• The light of my life got me two bottles of wine of a kind I have been trying to get for the better part of a month, and (even better!) a print of the Sockdolager cover in which my story appeared! (The entire magazine is free to read online, but the first link is to the store where you can see the print cover which you may buy. The second link is to my story, and you can find all the rest of the issue there.) I am plotting which wall to put it on. There are many options.
  • I got a small birdcage for my Venus Flytrap at the dollar store. (The cats have a great interest in Venus Flytraps. It’s how the last one died. I am hoping that the birdcage will serve as a protective enclosure for Seymour 2. (It is a spooky birdcage, all in black with “bars” that mimic a spiderweb. (The dollar store is a great proponent of Hallowe’en goods.)))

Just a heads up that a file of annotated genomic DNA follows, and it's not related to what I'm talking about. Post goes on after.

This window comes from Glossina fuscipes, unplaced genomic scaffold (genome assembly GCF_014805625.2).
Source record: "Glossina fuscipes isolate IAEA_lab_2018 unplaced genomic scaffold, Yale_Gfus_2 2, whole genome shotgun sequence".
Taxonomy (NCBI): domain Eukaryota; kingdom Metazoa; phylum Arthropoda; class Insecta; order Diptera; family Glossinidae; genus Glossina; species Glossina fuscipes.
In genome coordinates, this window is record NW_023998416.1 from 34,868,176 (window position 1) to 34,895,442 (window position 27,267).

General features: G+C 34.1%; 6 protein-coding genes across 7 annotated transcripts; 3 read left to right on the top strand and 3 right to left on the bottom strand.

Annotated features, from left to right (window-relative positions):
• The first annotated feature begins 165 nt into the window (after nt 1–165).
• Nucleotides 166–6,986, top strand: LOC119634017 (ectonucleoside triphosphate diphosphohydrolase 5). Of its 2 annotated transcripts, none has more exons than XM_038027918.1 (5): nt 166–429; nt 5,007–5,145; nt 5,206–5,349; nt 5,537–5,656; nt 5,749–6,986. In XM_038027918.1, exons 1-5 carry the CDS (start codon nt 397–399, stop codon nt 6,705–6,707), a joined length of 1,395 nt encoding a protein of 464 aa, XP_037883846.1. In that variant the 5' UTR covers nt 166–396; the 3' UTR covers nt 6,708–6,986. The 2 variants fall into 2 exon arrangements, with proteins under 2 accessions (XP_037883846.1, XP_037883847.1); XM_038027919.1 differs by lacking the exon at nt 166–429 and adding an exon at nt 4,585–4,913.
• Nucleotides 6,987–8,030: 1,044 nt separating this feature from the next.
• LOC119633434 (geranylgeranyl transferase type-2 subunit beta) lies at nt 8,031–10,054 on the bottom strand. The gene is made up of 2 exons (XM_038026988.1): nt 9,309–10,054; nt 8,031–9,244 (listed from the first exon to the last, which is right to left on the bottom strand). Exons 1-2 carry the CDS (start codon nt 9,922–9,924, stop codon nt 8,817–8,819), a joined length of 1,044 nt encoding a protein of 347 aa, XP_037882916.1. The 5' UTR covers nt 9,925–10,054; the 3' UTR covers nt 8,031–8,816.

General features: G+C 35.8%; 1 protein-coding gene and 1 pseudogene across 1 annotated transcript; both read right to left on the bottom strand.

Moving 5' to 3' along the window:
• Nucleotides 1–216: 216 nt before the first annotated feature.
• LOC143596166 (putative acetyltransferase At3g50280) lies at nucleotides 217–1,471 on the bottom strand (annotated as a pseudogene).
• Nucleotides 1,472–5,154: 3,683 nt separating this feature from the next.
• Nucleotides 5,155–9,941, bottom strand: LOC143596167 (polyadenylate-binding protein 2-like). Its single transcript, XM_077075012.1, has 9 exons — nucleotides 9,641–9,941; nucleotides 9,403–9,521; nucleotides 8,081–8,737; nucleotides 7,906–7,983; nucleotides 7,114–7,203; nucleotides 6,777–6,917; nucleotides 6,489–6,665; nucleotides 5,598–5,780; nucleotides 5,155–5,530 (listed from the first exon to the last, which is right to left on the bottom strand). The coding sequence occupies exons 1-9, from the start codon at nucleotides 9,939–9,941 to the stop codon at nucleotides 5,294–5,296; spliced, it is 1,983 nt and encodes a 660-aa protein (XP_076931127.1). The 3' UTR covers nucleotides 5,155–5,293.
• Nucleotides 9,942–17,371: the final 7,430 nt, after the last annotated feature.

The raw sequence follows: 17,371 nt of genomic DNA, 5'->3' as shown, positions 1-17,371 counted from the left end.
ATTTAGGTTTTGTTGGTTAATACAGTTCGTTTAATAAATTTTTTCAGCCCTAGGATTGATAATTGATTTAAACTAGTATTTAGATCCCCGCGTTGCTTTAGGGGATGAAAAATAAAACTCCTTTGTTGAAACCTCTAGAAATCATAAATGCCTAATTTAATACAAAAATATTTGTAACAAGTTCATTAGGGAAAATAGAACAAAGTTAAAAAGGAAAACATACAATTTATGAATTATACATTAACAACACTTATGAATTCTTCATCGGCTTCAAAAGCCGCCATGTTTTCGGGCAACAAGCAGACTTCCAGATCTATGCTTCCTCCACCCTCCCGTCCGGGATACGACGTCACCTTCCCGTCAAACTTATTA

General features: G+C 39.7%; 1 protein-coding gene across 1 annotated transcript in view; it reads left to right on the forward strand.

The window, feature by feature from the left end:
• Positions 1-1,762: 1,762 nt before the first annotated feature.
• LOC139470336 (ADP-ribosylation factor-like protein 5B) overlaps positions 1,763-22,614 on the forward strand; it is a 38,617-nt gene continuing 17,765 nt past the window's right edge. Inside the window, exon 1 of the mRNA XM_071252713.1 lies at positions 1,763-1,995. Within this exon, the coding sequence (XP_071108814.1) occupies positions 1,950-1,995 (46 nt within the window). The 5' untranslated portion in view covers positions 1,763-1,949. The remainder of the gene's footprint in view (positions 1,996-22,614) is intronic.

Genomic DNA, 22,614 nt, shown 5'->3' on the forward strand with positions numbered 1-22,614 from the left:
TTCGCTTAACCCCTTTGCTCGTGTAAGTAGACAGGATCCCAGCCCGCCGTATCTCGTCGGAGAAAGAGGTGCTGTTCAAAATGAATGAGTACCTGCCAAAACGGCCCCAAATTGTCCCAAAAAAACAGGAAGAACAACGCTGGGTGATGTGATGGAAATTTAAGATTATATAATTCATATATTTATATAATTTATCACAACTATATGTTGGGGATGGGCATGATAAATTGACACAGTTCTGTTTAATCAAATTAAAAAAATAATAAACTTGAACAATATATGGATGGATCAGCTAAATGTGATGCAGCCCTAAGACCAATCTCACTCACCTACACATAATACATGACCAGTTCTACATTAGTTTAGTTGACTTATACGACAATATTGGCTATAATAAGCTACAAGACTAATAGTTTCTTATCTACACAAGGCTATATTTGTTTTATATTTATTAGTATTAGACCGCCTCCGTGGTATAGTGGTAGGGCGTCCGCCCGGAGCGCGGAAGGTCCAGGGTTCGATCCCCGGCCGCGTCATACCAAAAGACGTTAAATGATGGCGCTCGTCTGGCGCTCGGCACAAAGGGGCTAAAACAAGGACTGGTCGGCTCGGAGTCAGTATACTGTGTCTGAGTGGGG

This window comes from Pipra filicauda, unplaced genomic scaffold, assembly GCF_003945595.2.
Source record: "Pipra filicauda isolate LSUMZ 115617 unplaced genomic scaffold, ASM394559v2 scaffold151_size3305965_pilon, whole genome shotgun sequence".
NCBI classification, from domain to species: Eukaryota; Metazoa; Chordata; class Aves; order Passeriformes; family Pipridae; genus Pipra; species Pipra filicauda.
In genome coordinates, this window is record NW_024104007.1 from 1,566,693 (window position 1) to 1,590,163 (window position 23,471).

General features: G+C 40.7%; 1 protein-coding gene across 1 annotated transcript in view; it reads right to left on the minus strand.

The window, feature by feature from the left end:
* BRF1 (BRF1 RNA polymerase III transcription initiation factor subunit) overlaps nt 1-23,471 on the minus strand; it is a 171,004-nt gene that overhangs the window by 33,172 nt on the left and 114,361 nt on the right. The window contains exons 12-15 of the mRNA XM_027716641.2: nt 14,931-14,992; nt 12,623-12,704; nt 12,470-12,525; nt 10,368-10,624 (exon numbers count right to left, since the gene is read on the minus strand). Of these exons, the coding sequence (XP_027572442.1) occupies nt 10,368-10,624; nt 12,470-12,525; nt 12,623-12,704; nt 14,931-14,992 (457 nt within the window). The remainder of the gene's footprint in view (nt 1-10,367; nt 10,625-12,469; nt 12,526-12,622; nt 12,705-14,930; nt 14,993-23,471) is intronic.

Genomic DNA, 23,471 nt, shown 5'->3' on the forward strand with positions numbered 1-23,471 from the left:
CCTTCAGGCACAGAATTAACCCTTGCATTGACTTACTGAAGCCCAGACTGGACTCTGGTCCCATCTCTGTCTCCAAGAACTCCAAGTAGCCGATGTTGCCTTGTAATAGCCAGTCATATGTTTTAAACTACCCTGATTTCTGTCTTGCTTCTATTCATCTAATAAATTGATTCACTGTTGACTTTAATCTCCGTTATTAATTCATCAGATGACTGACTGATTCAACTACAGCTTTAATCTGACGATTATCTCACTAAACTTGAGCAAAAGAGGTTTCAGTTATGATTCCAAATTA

• I decided that I am not going to the convention I had earlier planned to attend. I am a little sad, although a lot of that has to do with not getting to go on a trip. Have made plans to attend a different con, though.
  • I watched the Hugo Awards. I do wish I could have made it to WorldCon for many reasons (postapocalyptic smoke being among them), but I am glad for everyone there who had a good time.
  • I have been mildly astounded by the resiliency of the morning glory plant on the balcony. It was wilting and dying, and its stem was broken in half sometime last week, for which I blame a squirrel. Since then, with no connection to its roots and with leaves that resemble peels of green paint, it has put out six blossoms.
  • I got a full centiBrad’s worth of rejections, and submitted the same number of stories.
  • I have turned my sleep schedule into something resembling Swiss cheese.